Post the People: Tips for Photographing People on Trail

Photography is my language.

I’m a very visual person. It’s how I communicate; how I teach, how I learn, how I share. You know, I tried to keep a journal at the beginning of the trail. I can read what I wrote in my journal that first month or so and not feel a thing. But when I look back through all the pictures I took, at the faces of the people I met, the people I shared a laugh with, a meal with, a campfire with… there’s nothing I could say to describe that feeling. It takes me right back to the moment.

I’m not a professional but I’ll try and list some tips and tricks; from choosing a camera to photographing people on trail.

Choosing What Camera to Take 

*To preface this, I just want to say that it’s absolutely true, “The best camera is the one you have with you.” By no means do you need an expensive camera to take good photos and by no means am I telling you to go and buy a new camera. As someone who partially hiked for the sole purpose of taking photos, this is my advice in how I chose what camera I was going to take.*

Phone Cameras & Point-And-Shoots |

If you’re not into photography and simply want to document your hike for the sake of memories, your phone will definitely get the job done. Honestly, even though I carried a camera with me, I used my phone camera almost every day as well. Especially for video.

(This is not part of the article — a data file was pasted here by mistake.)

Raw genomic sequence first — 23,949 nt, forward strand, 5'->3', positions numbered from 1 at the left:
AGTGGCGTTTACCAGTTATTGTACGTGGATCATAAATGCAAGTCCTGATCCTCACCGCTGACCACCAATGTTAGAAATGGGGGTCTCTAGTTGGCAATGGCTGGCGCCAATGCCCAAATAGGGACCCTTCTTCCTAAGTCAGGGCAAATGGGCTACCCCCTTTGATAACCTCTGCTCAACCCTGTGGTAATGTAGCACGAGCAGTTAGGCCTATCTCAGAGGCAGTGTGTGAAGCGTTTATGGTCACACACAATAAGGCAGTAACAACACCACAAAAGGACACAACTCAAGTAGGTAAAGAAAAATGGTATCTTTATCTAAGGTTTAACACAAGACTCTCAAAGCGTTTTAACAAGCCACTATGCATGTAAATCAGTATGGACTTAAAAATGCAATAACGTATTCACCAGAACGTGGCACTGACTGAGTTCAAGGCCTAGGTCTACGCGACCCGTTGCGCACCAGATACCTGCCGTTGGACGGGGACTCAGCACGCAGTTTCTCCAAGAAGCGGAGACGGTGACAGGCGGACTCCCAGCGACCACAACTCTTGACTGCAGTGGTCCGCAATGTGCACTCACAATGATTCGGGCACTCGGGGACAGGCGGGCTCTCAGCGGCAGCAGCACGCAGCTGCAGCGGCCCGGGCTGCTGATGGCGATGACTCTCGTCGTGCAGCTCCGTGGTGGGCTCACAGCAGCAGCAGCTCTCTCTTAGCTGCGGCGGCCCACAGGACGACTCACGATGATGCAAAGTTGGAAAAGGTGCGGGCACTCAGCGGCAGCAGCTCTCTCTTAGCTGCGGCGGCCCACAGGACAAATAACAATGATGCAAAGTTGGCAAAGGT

If you want to get more into photography but don’t own a DSLR and want something with better quality than a phone, PLEASE don’t go out and buy a $1,500 camera to take with you on the trail. Point-and-Shoots have come a long way since 2006! I ended the trail with a first generation Sony RX100 and I found that it did basically everything my DSLR could do. So if you’re just getting into photography and want to upgrade from your iPhone, maybe check out different point-and-shoots. Look for something that’s rugged enough to withstand the trail and also something that has the ability to shoot on manual. Compared to a DSLR, they’re much more budget friendly. You can get great quality images without completely breaking the bank. They’re lightweight, compact, and therefore, make ideal hiking cameras. Don’t underestimate a good point-and-shoot!

DSLR Cameras |

  • Is photography your passion and a skill you want to further develop on trail?
  • How important is the quality of image to you?
  • Are you willing and prepared to deal with the responsibility having a DSLR on trail?

In my gear-gathering stage of 2017 I remember going back and forth between what camera I was going to take. Was I going to go balls-to-the-wall and bring my film camera or was I going to bring my little Sony RX100? Should I bring my Canon DSLR??  That’s pretty heavy… and expensive… Maybe I’ll just make do with my phone… No way, Sony it is… but my Canon?!?

You get the idea.

Ultimately, I decided to bring my Canon 6D with a 50mm lens because I answered “yes, very, yes” to the 3 questions above. I knew that I would regret not having my DSLR with me.

Things to Consider with a DSLR:

I feel like it’s safe to say that most people that take a DSLR on trail with them already own it and use it frequently. They can be very expensive and therefore, it’s a big decision to take it on a long distance hike. Here are a few things to consider: